#2: Get Organizational Buy-In Early, & Identify & Empower Key Content Stakeholders

We’ve noticed that when an organization is investing in a new digital solution or a site redesign, there are many different stakeholders who are excited to bring their departments on board. This is great, but with varying priorities at play, it’s important to make sure that everyone is on the same page from the beginning. This is why we recommend that key stakeholders attend the initial kick-off meeting and subsequent meetings during the discovery phase to guide the process and share their input. 

Some questions to broach initially, specific to the content migration process, are:

  • Which teams in the organization are going to write or create new content?
  • Who is going to approve the content?
  • Approximately how long will it take to get approval after content is created?

We also recommend assigning a point person who has the authority to approve content decisions, including what content makes it to the homepage, etc. This helps streamline the process and save time.

Some of our clients have a platform model, where they have a parent site like a .org site, and a microsite for each of their regions/locations. In such cases, there’s a high probability that each of the locations has very specific, localized content—a company with a national site, may have a location in Massachusetts and one in California, each with offerings that are vastly different from the other. One example of this is in the insurance industry, where laws vary drastically by state. In this case, it’s important to have decision-makers and stakeholders from each subsite involved in some capacity from the discovery process onwards.  However, we’re cognizant that companies have resource and budget restrictions that may not allow for this level of stakeholder participation, and we account for that in our process.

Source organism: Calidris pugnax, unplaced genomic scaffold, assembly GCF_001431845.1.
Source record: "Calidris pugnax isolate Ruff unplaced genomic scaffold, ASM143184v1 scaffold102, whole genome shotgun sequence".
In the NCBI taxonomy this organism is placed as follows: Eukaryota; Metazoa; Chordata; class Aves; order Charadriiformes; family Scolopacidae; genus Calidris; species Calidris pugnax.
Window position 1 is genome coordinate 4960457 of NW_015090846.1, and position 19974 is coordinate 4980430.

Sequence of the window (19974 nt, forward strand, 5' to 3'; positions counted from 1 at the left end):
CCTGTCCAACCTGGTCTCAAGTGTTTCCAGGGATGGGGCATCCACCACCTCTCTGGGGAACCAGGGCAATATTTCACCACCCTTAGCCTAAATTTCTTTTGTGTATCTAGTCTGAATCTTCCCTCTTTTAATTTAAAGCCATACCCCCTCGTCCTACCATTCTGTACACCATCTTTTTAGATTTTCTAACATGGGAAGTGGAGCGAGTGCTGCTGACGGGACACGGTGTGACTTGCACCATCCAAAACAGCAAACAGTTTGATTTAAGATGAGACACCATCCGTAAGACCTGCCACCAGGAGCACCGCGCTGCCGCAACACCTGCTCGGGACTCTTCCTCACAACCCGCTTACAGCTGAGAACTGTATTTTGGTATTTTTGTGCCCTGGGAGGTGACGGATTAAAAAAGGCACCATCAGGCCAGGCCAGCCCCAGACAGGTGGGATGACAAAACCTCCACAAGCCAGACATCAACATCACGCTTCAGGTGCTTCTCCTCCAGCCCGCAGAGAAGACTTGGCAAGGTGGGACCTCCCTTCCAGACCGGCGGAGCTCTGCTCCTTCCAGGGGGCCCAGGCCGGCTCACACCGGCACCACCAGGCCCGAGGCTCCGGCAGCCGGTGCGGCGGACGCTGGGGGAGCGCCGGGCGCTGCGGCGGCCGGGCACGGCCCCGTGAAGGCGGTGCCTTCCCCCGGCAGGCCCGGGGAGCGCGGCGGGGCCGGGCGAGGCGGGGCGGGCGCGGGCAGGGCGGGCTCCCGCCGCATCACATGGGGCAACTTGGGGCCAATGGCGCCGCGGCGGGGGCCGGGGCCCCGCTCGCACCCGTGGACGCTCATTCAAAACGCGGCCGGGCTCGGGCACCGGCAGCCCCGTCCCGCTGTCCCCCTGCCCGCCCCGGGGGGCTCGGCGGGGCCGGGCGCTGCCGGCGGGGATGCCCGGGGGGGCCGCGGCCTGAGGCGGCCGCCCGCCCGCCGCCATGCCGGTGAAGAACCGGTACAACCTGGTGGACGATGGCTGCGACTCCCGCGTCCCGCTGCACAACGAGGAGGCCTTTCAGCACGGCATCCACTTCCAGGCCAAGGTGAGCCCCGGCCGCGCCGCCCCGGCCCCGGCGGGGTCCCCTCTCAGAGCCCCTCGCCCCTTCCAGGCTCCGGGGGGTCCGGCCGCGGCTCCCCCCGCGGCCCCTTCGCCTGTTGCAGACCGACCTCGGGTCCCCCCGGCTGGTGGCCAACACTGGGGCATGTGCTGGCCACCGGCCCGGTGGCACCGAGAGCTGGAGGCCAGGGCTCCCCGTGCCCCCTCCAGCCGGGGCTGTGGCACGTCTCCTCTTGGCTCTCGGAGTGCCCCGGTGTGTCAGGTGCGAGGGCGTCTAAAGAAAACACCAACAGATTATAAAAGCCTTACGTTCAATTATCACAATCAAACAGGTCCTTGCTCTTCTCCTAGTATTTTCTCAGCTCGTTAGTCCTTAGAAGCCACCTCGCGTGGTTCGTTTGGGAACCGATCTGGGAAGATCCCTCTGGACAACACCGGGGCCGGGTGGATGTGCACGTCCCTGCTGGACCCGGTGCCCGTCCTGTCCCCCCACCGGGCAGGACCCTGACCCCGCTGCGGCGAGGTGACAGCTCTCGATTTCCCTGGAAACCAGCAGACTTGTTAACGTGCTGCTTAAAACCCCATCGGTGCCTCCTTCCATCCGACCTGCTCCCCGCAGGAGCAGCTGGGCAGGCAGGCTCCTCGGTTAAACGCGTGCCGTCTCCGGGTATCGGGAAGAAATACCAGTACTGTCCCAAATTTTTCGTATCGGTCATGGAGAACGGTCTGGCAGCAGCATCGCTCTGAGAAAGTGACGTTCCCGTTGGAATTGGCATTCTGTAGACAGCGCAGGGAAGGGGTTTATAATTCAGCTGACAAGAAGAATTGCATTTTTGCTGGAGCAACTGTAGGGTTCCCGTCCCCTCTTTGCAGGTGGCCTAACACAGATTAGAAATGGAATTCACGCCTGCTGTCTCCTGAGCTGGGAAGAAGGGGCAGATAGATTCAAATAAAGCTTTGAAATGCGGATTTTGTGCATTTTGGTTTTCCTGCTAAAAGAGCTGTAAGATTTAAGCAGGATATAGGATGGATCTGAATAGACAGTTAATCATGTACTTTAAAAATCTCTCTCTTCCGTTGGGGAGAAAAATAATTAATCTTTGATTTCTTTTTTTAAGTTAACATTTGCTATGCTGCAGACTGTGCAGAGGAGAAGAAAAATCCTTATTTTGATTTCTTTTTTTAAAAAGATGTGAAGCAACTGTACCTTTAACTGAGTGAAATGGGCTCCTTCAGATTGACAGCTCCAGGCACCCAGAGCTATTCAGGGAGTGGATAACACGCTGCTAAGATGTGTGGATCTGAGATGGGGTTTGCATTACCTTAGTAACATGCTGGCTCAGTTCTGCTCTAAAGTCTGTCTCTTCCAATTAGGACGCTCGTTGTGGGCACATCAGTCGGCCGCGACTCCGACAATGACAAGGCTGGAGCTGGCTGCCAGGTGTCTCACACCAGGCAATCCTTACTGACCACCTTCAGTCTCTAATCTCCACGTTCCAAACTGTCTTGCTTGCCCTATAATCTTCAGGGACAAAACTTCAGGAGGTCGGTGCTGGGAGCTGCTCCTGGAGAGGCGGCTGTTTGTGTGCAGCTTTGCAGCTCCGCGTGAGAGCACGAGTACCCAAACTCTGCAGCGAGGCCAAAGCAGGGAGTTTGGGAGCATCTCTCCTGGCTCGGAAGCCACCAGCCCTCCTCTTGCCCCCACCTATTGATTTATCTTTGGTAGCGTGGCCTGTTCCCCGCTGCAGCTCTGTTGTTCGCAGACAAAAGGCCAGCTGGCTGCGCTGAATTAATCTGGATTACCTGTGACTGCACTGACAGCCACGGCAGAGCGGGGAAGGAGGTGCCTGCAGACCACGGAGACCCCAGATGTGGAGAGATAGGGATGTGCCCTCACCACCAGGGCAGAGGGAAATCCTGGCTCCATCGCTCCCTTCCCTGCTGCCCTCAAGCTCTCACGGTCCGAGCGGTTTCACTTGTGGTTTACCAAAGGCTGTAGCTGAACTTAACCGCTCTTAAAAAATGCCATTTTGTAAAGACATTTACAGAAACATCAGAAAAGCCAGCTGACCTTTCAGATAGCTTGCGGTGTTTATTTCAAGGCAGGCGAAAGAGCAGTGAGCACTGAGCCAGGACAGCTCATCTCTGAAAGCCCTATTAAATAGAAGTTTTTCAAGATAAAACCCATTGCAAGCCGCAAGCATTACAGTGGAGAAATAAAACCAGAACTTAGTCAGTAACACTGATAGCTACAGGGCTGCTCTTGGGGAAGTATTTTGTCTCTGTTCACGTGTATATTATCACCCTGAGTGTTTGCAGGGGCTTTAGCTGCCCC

For sites that have a more centralized model, every group or department falls under a fairly consistent content model. Working with the main marketing or content team may suffice in this case since any department sites, for example, will likely follow the same pattern as that of the larger organization, allowing us to standardize the content migration process.

In Summary

Content can sometimes inadvertently become an after-thought, but by prioritizing it early and often throughout a website redesign or other digital projects, it’s possible to design pages that better showcase existing content as well as to create content that further takes advantage of the site’s new features.

A good plan goes a long way to creating solutions that satisfy the organization at large as well as its many stakeholders and audiences. The strategies discussed in this post allow us to help our clients take a more holistic approach to the content migration process beyond the look and feel, and technical components. In Part 2 of this post, we’ll delve into 3 other strategies that help ensure a successful content migration: Migrate and Re-Use Quality Content, Train Editorial and Marketing Teams, and Fill in the Gaps.